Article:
Wellness conference draws crowd

July 09, 2007

More than 100 people gathered for Washington County Hospital's Nutrition and Wellness Conference on Wednesday, June 20. Focusing on wellness across the lifespan and prevention of chronic disease, the conference featured various speakers, healthy meals, some light physical activity and roundtable discussions.

"The Nutrition and Wellness Conference was an opportunity for community members to network and gather information and resources to take back to their organizations to implement a healthy lifestyle program," said Carol Grove, educator in the Jack and Anna Hershey Education Center at Washington County Hospital and coordinator of the conference.

Earl Stoner, Washington County Health Department health officer, presented information on the prevalence of obesity in Washington County and its affect on diseases and health conditions. He was followed by Dr. David Solberg, who said, "The greatest threats to our lives are caused by lifestyle choices." Solberg reported that 95 percent of being overweight or obese is not genetic. He said that poor nutrition cannot only cause obesity, but can also cause heart disease, diabetes, some cancers, malnutrition and osteoporosis.


Destiny Moats, a certified medical assistant, said that she recently started a diabetes class at Newman, Wooster, Kass, Bradford, McCormack & Hurwitz, a physician practice in Hagerstown. She said that the conference has helped her "learn how everything ties together. Obesity affects so many things."

Windows of Opportunity: Obesity Prevention in Childhood was presented by Dr. Alan Lake. He proposed that there are various windows of opportunity to prevent obesity in children starting from prenatal care through adolescence.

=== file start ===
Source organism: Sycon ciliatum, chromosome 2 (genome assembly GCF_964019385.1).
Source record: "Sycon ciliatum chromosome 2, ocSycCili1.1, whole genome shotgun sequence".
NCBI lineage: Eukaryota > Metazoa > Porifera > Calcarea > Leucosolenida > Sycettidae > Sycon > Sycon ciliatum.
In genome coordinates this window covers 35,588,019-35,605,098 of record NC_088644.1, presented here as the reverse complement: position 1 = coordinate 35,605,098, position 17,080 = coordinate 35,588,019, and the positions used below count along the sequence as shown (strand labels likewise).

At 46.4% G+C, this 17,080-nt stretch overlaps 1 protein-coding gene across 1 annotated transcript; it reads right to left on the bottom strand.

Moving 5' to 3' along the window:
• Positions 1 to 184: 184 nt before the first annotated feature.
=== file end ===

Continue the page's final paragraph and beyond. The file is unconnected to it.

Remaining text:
Darlene Suffecool of Clear Spring said that Lake provided practical tips that she can take back to the after-school program where she works. "My goal is to improve snack time and implement at least 15 minutes of physical activity a day in the program."

Keynote speaker Lorraine Bosse-Smith, a leadership consultant, national speaker and fitness professional, presented A Healthier World Starts with You. She provided steps individuals can take to achieve and maintain good health. "It's never too late, no matter what your age, to make a change," she said. Bosse-Smith added that it is important to choose an exercise program that will work for you as an individual, something that fits your style that you can enjoy and stick with.

Marie Byers, president of Discovery Station at Hagers-town Inc., and chair of the Washington County Physical Fitness Council, said that the conference provided information that can "make a difference in both longevity and quality of life. It's an opportunity to learn how to have the best body and best health you can."

Becki Weir, program coordinator in the Jack and Anna Hershey Education Center at Washington County Hospital, said that the conference was unique because it focused on steps the people can start taking today to make a change, and modeled those actions. "We provided a healthy breakfast and lunch to attendees, and everyone was invited to take a group walk around the campus at Robinwood Medical Center over a portion of the lunch break," she said.

In the afternoon, participants met in small groups based on interests, such as how to increase physical activity, affordable options for healthy nutrition and how to motivate others. The conference was concluded with a discussion about the Nutrition and Physical Activity Partnership of Washington County's community campaign, Health for Every Body. The campaign is slated to begin this fall and interested members of the audience were encouraged to become involved.

Peggy Hardinge, perioperative first surgical assistant at Washington County Hospital, said the conference left her feeling excited. "There is an extensive list of surgeries that can be avoided with proper nutrition and good lifestyle choices. It is a passion of mine to become involved in the community campaign to spread the messages that were shared here today," Hardinge said.

The Jack and Anna Hershey Education Center at Washington County Hospital provides a variety of events, classes, and seminars to the public throughout the year. Chartered in 1904 and opened in 1905, Washington County Hospital is accredited as an acute care facility by the Joint Commission on the Accreditation of Healthcare Organizations. It includes not only inpatient and outpatient services but also the John R. Marsh Cancer Center, Total Rehab Care at Robinwood and the Urgent Care Center at Robinwood and at the Sylvania Building on Pennsylvania Avenue.

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